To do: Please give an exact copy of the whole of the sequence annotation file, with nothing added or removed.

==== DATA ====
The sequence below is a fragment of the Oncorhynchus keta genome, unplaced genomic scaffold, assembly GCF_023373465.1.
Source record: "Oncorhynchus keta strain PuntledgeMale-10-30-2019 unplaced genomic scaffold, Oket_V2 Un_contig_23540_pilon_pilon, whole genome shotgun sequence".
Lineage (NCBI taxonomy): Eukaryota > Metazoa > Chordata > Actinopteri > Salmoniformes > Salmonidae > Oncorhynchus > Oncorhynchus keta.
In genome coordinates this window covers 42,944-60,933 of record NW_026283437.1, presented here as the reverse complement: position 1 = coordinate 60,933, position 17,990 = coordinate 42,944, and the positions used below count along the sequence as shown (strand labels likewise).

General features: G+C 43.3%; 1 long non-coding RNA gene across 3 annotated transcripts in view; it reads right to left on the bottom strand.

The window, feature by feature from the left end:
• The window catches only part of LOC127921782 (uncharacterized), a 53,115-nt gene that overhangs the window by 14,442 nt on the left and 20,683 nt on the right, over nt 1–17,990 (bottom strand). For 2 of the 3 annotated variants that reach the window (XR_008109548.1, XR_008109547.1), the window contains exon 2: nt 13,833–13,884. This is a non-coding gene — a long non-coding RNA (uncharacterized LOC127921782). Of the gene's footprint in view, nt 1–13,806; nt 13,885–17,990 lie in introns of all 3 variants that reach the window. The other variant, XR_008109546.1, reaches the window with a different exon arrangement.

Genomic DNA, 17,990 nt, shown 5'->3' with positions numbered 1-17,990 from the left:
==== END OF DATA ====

The sequence below is a fragment of the Oncorhynchus keta genome, unplaced genomic scaffold, assembly GCF_023373465.1.
Source record: "Oncorhynchus keta strain PuntledgeMale-10-30-2019 unplaced genomic scaffold, Oket_V2 Un_contig_23540_pilon_pilon, whole genome shotgun sequence".
Lineage (NCBI taxonomy): Eukaryota > Metazoa > Chordata > Actinopteri > Salmoniformes > Salmonidae > Oncorhynchus > Oncorhynchus keta.
In genome coordinates this window covers 42,944-60,933 of record NW_026283437.1, presented here as the reverse complement: position 1 = coordinate 60,933, position 17,990 = coordinate 42,944, and the positions used below count along the sequence as shown (strand labels likewise).

General features: G+C 43.3%; 1 long non-coding RNA gene across 3 annotated transcripts in view; it reads right to left on the bottom strand.

The window, feature by feature from the left end:
• The window catches only part of LOC127921782 (uncharacterized), a 53,115-nt gene that overhangs the window by 14,442 nt on the left and 20,683 nt on the right, over nt 1–17,990 (bottom strand). For 2 of the 3 annotated variants that reach the window (XR_008109548.1, XR_008109547.1), the window contains exon 2: nt 13,833–13,884. This is a non-coding gene — a long non-coding RNA (uncharacterized LOC127921782). Of the gene's footprint in view, nt 1–13,806; nt 13,885–17,990 lie in introns of all 3 variants that reach the window. The other variant, XR_008109546.1, reaches the window with a different exon arrangement.

Genomic DNA, 17,990 nt, shown 5'->3' with positions numbered 1-17,990 from the left: